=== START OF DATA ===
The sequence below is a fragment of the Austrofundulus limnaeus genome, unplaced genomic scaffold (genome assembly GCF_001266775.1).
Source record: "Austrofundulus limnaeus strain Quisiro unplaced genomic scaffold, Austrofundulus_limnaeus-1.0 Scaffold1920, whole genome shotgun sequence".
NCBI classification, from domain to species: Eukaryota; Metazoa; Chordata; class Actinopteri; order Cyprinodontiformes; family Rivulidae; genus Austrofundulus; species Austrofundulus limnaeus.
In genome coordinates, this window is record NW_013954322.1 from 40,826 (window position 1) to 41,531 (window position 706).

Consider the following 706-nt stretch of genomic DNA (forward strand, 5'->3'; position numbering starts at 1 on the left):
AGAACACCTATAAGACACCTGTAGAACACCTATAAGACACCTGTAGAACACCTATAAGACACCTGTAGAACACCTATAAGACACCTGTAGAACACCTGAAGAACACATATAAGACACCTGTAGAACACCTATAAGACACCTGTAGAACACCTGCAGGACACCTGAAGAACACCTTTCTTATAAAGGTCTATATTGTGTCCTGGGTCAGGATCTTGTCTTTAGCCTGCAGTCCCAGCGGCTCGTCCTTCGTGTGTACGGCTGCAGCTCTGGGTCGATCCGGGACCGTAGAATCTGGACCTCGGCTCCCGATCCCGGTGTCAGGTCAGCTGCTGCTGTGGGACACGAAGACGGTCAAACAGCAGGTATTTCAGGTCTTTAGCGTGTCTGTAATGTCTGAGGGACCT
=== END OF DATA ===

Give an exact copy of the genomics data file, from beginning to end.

The sequence below is a fragment of the Austrofundulus limnaeus genome, unplaced genomic scaffold (genome assembly GCF_001266775.1).
Source record: "Austrofundulus limnaeus strain Quisiro unplaced genomic scaffold, Austrofundulus_limnaeus-1.0 Scaffold1920, whole genome shotgun sequence".
NCBI classification, from domain to species: Eukaryota; Metazoa; Chordata; class Actinopteri; order Cyprinodontiformes; family Rivulidae; genus Austrofundulus; species Austrofundulus limnaeus.
In genome coordinates, this window is record NW_013954322.1 from 40,826 (window position 1) to 41,531 (window position 706).

Consider the following 706-nt stretch of genomic DNA (forward strand, 5'->3'; position numbering starts at 1 on the left):
AGAACACCTATAAGACACCTGTAGAACACCTATAAGACACCTGTAGAACACCTATAAGACACCTGTAGAACACCTATAAGACACCTGTAGAACACCTGAAGAACACATATAAGACACCTGTAGAACACCTATAAGACACCTGTAGAACACCTGCAGGACACCTGAAGAACACCTTTCTTATAAAGGTCTATATTGTGTCCTGGGTCAGGATCTTGTCTTTAGCCTGCAGTCCCAGCGGCTCGTCCTTCGTGTGTACGGCTGCAGCTCTGGGTCGATCCGGGACCGTAGAATCTGGACCTCGGCTCCCGATCCCGGTGTCAGGTCAGCTGCTGCTGTGGGACACGAAGACGGTCAAACAGCAGGTATTTCAGGTCTTTAGCGTGTCTGTAATGTCTGAGGGACCT